UPDATE: Adobe Stock now also pays contributors for the use of their content in training datasets for their generative AI models in Adobe Firefly. If you have your images for sale on Adobe Stock and are eligible for training datasets, you will see an annual bonus payment for this usage.

Sign up as an Adobe Stock contributor here.

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At this point, you may ask which one is better, Shutterstock or Adobe Stock, for selling photos.
Shutterstock is a good start if you have very commercial-styled images. They have a very large customer base of companies and marketers. But you start with low commissions and need to sell constantly to reach a higher take.
Adobe Stock puts your images in front of millions of creatives through Adobe Creative Cloud, so it's ideal if you have more artistic and, most of all, trendy photos. The commission rate is okay –not great– but it's flat, so you earn the same no matter how much you sell.
Both sites are potentially good for earning money from your images.

iStock and Getty Images homepage

iStock –formerly iStockphoto– is a renowned stock photo agency, famous for being one of the few offering exclusive images (that can only be found on their site) and because, for many years, they’ve been owned by Getty Images, one of the most prestigious stock photography powerhouses in the world. more on this, in our iStock review and our Getty Images review.

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Selling your photos on iStock is a good idea. All you have to do is download their Contributor by Getty Images app, register, and submit 3 to 6 sample images. The agency will review them and notify you if you’ve made it in. They may invite you to contribute to iStock, or even to the parent site Getty Images. 

iStock contributors all begin as non-exclusive, earning 15% royalties per image sold, but once you are accepted you can apply to become exclusive, and if approved, you will earn between 25% and 40% per sale. Getty Images contributors are all exclusive and get paid 20% of every sale (keep in mind Getty’s prices are considerably higher, so you will likely earn more per sale anyway).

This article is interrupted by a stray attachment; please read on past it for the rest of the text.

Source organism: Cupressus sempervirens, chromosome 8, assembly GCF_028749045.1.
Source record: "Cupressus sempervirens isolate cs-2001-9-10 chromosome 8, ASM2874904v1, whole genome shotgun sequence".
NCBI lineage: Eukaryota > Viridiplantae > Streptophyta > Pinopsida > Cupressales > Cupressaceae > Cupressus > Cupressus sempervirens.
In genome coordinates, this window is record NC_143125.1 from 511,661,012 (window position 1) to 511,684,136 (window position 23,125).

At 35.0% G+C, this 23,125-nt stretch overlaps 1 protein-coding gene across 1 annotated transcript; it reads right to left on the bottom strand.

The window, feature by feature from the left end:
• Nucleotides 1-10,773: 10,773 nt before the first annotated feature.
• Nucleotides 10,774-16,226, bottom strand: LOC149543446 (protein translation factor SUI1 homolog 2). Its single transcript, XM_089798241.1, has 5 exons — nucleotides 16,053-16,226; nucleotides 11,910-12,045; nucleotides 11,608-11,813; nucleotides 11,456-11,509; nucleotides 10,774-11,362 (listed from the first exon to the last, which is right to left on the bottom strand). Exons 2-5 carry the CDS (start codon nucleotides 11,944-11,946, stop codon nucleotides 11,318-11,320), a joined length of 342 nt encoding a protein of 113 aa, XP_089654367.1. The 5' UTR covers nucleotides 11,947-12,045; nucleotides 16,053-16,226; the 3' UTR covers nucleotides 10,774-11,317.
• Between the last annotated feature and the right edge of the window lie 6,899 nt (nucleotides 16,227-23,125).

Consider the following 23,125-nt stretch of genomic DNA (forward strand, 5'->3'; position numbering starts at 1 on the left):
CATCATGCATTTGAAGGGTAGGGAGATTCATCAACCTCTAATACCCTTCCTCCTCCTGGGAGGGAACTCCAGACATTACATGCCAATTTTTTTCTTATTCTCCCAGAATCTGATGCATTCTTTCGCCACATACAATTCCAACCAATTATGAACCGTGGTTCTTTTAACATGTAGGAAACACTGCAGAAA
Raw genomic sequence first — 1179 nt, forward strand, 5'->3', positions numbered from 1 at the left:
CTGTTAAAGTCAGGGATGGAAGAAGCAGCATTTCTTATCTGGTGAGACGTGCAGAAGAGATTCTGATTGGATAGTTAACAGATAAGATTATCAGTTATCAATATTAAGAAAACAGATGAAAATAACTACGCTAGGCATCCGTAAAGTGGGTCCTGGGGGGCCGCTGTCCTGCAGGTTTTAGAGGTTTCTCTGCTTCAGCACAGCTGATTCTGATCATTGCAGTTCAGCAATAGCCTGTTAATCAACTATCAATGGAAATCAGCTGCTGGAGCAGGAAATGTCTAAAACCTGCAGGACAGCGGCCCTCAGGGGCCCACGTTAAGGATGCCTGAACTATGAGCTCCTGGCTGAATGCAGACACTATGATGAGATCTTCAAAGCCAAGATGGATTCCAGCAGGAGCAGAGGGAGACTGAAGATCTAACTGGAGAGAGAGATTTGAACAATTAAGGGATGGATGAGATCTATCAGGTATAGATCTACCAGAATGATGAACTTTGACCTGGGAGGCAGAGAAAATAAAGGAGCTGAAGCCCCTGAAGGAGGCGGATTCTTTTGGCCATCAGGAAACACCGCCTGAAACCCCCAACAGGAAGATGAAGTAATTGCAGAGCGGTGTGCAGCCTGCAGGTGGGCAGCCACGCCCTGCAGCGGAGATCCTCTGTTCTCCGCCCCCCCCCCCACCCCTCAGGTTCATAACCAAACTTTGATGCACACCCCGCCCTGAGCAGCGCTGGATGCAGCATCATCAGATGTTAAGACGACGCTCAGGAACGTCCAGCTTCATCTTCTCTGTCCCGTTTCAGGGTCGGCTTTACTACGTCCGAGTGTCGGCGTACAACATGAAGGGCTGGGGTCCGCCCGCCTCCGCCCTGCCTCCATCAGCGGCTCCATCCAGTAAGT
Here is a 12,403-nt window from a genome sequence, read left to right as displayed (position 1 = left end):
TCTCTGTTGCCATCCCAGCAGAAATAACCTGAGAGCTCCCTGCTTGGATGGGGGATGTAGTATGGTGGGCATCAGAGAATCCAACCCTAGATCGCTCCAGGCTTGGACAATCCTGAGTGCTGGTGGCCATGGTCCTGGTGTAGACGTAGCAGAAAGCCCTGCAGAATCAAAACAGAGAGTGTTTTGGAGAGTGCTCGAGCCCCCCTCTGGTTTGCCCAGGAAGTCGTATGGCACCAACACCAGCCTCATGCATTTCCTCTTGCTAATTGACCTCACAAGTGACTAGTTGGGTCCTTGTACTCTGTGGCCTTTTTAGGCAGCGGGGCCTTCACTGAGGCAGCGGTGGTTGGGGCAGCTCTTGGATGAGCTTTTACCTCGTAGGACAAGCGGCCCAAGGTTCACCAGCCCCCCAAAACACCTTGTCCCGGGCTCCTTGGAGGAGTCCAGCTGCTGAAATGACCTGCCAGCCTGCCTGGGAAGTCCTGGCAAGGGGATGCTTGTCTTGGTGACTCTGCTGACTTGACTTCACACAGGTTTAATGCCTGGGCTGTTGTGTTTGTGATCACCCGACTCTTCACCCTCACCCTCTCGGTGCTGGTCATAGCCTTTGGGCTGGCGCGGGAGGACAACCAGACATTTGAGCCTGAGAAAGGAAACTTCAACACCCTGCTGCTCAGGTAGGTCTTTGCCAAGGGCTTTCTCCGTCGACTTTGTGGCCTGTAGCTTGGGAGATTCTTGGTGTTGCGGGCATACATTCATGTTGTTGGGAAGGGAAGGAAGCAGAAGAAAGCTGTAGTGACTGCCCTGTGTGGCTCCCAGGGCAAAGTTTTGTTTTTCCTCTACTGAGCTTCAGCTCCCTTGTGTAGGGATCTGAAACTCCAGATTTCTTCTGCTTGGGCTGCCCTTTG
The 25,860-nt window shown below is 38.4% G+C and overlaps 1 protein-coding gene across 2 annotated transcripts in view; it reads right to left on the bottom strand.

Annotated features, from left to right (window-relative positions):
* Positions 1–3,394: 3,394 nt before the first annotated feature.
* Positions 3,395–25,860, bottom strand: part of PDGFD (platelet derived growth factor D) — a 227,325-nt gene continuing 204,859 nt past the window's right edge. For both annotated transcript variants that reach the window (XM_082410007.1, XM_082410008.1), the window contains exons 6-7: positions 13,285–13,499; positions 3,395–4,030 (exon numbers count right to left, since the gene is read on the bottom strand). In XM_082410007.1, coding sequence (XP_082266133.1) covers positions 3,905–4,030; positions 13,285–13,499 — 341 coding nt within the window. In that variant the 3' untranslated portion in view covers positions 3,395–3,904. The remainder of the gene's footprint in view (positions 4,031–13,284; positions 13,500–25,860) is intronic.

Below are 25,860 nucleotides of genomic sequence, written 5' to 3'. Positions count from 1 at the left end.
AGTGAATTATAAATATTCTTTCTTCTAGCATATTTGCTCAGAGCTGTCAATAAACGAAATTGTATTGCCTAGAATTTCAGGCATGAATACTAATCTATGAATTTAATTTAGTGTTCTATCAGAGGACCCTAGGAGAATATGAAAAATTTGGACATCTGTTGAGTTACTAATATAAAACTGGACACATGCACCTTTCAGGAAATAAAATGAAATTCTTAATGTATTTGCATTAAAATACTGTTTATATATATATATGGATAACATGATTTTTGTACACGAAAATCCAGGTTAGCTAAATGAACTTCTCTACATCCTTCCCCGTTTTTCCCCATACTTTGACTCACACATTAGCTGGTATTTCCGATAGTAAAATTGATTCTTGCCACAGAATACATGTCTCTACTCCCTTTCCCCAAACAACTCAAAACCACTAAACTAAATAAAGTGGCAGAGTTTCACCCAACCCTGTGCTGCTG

Sign up as an iStock/Getty Images contributor here.

How To Increase Earnings as a Stock Photo Contributor (Exclusive Discounts)

We told you how to sign up and what are the best sites to consider. But, what does it take to sell images on a stock agency? How to increase Shutterstock earnings? Let’s see. 

1. Quality

First, you don’t have to be a professional photographer. But you do need to upload high-quality images! This means technical –high-resolution, large photo files, so buyers can adapt them to all standard photo sizes— and also composition, as the best-selling images are those with real commercial value and skill shot. Today, the market is full of professionals and very high-value digital photos, so your work has to be top-notch to be competitive.

2. Gear

Regarding gear, while years ago a good DSLR camera was a must to shoot photos for stock, mobile photography is very popular today, so you may be okay with a high-end smartphone camera capable of shooting in high resolution (as long as your shooting and editing skills are parred). Just keep in mind that stock photo libraries are full of technically perfect images shot by dedicated pros, so you need to bring it on if you want your iPhone photos to level up to them.

3. Image Editing creative cloud

Finally, post-processing. All images must be edited to get rid of imperfections such as noise and sharpness, plus the edits that can help enhance a photograph’s appeal (color correction, for example). Image editing can make all the difference in your sales!

The best way to go about this is with professional image editors such as the ones included in Adobe Creative Cloud: Adobe Photoshop, which is the industry standard for pro editing; Adobe Illustrator if you work with digital illustrations; and Adobe Lightroom, which offers some workflow advantages, such as editing presets that help to achieve a professional finish and also do batch editing of multiple images at once. These tools are paid, and you can get them with a monthly subscription or longer-term options.

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However, other more user-friendly photo editors might do the job well enough if that's what you prefer. All in all, digital images need to be of professional quality to sell as stock photography.